Listening to this album,one I first heard and was very excited about when I first got it on CD when I was 16 reminds me of just how prophetic a lot of this was to Stevie Wonder's musical future. At this point Stevie,a discovery of Miracle Ronnie White was baught to Motown as a child prodigy-a tweenaged multi instrumentalist whose speciality was the "blues harp" (or harmonica) and bongos. The surprising things about this album is the effect it captures. During 1963 the Motown sound was still very much in development and this album perfectly captured what came before. With Clarance Paul and Henry Cosby onboard for most of this music,as they'd be for the next several years of Stevie's career this album was a firm reminder of the jazz pedigree of the musicians involved,not to mention the talents of Stevie Wonder even at this very early stage. So this album was an instrumental rather than a vocal one to express this point better.
Overall the sound of this album is populated with bluesy,jazzy rhythmic sounds that pretty much go all over the spectrum. "Fingertips" starts out the set,set at a different harmonic tone than the more famous hit and features a strong afro-latin feel with the flute and Stevie's bongo solos. That flavor returns on both "Soul Bongo" and Stevie's try at the full drum kit on "Manhattan At Six'. On the snappy,bass driven "The Square" and "Paulsby" he has a go on harmonica on two tracks that have a prominant jazzy blues flavor and contributes a self written number of his own "Session Number 112" to the same effect. "Some Other Time" shows Stevie's ability at instrumentally interpreting ballads on harmonica-a trait that would serve him greatly in later years. Another self written piece "Wondering" finds Stevie doing his best Jimmy Smith/Booker T type organ inflections on what sounds like an early Mar Key's/MG's Stax instrumental. Something similar happens on the closer "Bam" written by Berry Gordy himself.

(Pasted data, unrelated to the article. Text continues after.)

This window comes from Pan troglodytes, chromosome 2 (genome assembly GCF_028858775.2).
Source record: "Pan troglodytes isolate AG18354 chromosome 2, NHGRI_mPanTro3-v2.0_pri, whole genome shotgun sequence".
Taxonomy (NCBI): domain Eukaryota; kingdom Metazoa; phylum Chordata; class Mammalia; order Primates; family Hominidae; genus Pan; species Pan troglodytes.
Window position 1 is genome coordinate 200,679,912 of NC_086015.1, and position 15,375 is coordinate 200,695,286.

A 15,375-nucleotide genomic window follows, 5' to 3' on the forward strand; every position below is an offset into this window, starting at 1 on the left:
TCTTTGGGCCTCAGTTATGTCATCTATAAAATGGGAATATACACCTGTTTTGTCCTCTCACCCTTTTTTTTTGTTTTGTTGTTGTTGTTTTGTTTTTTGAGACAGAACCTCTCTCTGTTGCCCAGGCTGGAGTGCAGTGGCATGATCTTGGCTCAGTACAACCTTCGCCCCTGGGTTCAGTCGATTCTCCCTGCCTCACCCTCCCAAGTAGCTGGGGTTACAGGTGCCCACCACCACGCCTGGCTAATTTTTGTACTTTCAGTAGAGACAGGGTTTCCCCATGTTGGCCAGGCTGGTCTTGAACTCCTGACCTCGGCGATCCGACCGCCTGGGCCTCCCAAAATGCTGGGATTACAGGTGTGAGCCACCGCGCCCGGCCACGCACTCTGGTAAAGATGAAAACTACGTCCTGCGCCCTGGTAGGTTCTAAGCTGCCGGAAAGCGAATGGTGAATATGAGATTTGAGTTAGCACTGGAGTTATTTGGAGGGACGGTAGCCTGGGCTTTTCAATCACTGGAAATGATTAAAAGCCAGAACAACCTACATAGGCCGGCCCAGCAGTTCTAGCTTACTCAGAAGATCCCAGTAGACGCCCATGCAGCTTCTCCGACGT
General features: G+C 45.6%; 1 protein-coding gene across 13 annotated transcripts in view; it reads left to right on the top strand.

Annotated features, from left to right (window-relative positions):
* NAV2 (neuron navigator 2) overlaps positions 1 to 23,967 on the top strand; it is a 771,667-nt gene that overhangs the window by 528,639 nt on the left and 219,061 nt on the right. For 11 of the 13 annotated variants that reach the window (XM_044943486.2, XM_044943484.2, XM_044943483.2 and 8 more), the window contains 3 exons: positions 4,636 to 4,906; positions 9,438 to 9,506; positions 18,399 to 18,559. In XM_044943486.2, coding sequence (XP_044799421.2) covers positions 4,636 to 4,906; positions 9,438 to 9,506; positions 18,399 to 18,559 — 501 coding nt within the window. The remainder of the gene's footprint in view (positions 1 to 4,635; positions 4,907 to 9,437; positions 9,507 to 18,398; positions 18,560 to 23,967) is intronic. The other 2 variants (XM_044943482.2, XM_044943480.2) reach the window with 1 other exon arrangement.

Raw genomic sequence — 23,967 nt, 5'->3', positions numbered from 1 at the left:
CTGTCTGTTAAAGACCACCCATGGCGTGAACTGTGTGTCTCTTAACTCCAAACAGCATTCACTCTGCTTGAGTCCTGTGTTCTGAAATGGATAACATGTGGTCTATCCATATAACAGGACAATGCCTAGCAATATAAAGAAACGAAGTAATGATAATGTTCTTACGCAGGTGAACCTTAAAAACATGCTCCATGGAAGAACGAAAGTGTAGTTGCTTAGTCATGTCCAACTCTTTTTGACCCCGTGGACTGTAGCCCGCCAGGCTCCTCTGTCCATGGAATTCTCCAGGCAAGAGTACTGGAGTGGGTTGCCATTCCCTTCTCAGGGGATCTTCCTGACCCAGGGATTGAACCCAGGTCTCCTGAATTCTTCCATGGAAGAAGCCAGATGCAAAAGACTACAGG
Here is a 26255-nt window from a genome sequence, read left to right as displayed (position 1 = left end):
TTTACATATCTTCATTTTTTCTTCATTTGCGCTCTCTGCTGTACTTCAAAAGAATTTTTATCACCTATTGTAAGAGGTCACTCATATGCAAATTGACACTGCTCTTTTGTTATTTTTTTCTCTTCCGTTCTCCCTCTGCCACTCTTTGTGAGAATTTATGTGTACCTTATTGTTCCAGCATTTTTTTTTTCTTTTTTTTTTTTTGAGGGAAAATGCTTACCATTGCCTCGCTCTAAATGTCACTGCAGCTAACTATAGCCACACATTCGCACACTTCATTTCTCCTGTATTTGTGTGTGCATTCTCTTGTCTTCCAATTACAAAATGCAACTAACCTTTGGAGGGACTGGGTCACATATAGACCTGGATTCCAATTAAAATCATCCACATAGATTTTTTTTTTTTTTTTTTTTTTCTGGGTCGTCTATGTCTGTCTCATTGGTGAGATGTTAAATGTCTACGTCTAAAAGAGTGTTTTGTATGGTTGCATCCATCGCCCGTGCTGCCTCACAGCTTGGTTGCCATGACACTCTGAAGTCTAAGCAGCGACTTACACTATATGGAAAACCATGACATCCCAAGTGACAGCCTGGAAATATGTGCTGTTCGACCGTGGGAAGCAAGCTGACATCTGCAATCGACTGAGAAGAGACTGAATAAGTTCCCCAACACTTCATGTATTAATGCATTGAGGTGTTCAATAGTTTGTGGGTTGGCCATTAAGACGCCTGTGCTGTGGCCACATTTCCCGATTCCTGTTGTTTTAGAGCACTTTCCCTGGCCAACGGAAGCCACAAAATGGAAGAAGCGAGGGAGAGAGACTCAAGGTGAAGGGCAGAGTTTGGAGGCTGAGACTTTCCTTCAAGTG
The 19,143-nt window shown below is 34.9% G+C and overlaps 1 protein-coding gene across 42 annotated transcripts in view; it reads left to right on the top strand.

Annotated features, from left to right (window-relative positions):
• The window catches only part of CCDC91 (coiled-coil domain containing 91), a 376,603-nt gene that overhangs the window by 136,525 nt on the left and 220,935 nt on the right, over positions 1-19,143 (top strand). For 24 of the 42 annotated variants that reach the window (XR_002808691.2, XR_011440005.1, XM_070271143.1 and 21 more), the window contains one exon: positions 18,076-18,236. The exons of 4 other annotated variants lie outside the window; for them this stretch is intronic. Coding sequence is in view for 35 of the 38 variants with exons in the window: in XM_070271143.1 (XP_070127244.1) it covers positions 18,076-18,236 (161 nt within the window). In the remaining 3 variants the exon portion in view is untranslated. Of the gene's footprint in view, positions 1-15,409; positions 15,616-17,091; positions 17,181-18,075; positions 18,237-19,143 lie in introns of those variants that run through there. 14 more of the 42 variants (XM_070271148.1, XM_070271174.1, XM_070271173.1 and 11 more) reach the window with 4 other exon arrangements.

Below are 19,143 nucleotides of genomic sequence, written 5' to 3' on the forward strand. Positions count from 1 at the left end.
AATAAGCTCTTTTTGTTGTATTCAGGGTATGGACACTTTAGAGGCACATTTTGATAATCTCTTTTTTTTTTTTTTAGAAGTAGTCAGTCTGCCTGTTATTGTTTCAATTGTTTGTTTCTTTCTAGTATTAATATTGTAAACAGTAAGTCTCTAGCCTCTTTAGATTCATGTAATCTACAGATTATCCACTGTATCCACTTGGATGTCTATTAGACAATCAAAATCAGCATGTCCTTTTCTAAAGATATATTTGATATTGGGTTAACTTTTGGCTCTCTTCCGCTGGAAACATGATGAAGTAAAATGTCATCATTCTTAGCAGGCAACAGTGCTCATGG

More jazz sounding instrumentally and thoroughly music oriented (being an all instrumental album) than much of anything Stevie Wonder would do in the future,this album will surprise not only people who are familiar with Stevie's famous 70's music (needless to say) but even those who still hold true mainly to his mid-late 60's hits. The sound doesn't seem to owe much to the hit factory Motown mentality while,as the title will tell one focuses on a full blooded soul-jazz sound more in the vein of Wonder's early and well known mentor Ray Charles. Most familiar with Charles' instrumental albums of the late 50's will likely find this more in tune with that than any early Motown session but that was the idea from the beginning. Stevie was his own distinctive talent and even in the beginning Motown knew he couldn't be boxed in by their assembly line sound. So for the early Motown sound this album is notable not only for how it presents the artist but for it's individuality.